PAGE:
The house at 3 Marlborough Street, Pontville, Tasmania, is the first I really remember living in. We moved there – that is, my mother, father, elder sister and me – when I was two and lived there for another eight years, during which time I acquired two more sisters and a brother and our family traded up from a Datsun 120Y to a Datsun 180B. We left the house – and the state – before my tenth birthday and moved to Albury, on the mainland, where my father took a position with the newly-opened newsprint mill on the outskirts of town.
The house in Pontville was a tiny red-brick cottage with a lean-to bathroom and septic tank in the back yard. Built in the early nineteenth century, it had been home to the Governor of the gaol that once stood on what was then, and still is now, the vacant block opposite. When I was a kid, of course, I fit inside the house perfectly, but the scale of it was, in fact, alarming. It looked like a slightly scaled-down version of a real house, or a stupidly scaled-up doll’s house, with two double-sided fire-places (still in use) and five interconnecting rooms (no hallways at all). But every roofline towers above you when you are child and every space feels cavernous. I visited again just after I was married – the new owners were happy to let me and my wife in to look around as they had just put it up for sale – and cracked my head on every doorframe before I worked out just how low I had to duck to pass through them unscathed.
In the long summer evenings when twilight stretched out past dinner, past bedtime, I remember sitting in the peach tree in front of the house, trying to jump from higher and higher branches. I don’t think I ever got higher than the third branch before my courage, or recklessness, gave out. During summer holidays I remember scrambling down the rocky slope behind our house to the grandly-named Jordan River below, first just with friends and then, increasingly, with my kid sister, Esther, in tow. We would see snakes sunning themselves on rocks along the path or slinking back into their hiding places of bush and rock. Entering up to our chests into the shallow waters of the Jordan, we would scoop out clay from the river bank to shape lumpy, organic pots that dried in the sun and then cracked and fissured pleasingly when we picked them up and moved them around. The parts we had been able to press flat, forming into a thin shell, would split or chip off cleanly, but the rest of the mass would fold and distort, revealing the moist clay beneath the flaky surface.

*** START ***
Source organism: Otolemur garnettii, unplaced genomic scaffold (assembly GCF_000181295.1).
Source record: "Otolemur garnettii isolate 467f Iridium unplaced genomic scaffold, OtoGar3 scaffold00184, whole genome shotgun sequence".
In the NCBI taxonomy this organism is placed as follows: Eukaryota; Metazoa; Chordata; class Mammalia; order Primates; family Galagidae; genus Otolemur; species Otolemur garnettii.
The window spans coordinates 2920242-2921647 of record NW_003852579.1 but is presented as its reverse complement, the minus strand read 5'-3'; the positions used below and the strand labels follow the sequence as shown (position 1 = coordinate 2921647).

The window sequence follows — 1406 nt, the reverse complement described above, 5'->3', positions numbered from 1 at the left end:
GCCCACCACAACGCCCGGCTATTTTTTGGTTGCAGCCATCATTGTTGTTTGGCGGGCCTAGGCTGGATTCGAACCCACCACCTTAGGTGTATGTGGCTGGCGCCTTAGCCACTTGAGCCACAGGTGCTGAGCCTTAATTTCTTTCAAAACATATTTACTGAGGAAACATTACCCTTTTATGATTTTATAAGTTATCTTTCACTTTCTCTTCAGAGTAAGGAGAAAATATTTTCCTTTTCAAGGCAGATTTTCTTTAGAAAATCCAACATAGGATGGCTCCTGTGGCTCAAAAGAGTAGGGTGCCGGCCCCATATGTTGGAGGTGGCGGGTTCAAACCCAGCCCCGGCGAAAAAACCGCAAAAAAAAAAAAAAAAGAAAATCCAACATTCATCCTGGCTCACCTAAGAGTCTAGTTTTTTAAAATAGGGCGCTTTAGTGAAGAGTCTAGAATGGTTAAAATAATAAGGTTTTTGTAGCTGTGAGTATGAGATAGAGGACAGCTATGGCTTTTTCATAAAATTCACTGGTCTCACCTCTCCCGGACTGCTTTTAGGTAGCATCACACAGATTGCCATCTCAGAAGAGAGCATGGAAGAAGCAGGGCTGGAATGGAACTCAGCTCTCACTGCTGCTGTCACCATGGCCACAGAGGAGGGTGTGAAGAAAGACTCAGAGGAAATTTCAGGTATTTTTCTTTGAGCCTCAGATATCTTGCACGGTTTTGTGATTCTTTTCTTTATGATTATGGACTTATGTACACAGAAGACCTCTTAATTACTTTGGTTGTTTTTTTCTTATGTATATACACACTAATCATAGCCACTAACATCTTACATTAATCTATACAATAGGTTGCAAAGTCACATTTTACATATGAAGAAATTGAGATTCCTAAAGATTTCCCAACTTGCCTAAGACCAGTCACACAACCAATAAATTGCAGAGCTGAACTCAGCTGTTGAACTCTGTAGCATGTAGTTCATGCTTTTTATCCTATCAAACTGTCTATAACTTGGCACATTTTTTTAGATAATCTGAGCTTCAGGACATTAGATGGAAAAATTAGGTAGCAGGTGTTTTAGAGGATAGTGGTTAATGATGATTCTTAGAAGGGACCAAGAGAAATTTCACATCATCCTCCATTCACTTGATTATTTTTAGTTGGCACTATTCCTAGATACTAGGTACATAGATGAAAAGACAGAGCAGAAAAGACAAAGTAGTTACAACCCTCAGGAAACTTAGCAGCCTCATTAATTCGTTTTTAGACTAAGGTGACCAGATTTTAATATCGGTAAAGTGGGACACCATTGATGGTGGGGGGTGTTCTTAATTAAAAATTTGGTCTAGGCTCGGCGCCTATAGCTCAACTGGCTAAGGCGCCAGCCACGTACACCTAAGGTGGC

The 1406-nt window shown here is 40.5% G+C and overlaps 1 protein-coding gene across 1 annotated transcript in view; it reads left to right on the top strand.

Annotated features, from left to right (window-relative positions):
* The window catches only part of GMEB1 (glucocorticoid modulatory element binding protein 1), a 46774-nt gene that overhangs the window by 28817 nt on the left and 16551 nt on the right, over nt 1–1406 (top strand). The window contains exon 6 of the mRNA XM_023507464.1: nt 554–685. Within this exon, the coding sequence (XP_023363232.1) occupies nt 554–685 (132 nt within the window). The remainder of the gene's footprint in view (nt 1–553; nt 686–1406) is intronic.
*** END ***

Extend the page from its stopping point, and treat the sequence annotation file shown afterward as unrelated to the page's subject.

Or we held together twisted strands of overhanging willow branches and swung in low arcs on the little islets that dotted the river’s course.
My older sister and her friends turned the bonnets of abandoned cars into rafts and floated all the way down to the bridge a couple of times. But that was an activity for teenagers, and I wasn’t invited.
There was one time when Esther and I came across a length of fence-line that had been uprooted and let dangle – star-pickets, wire and all – over a rough cliff-face above a section where the river pooled and the soft sandstone had been scoured into depressions of varying depths. The ladder formed in this way was too clear an invitation to turn down. Esther, who was maybe four or five at the time, held on to the narrow wire ‘rungs’ and I manoeuvred around her, placing my hands and feet on the oustide of hers, enclosing her inside my body. Together we crabbed our way down the fence, stopping halfway down the cliff to rest inside one of the depressions. Cave is probably too grand a word – we were in no way hidden from view if anyone had been there and cared to look in our direction – but the notion of having found shelter in the midst of a great adventure gripped me.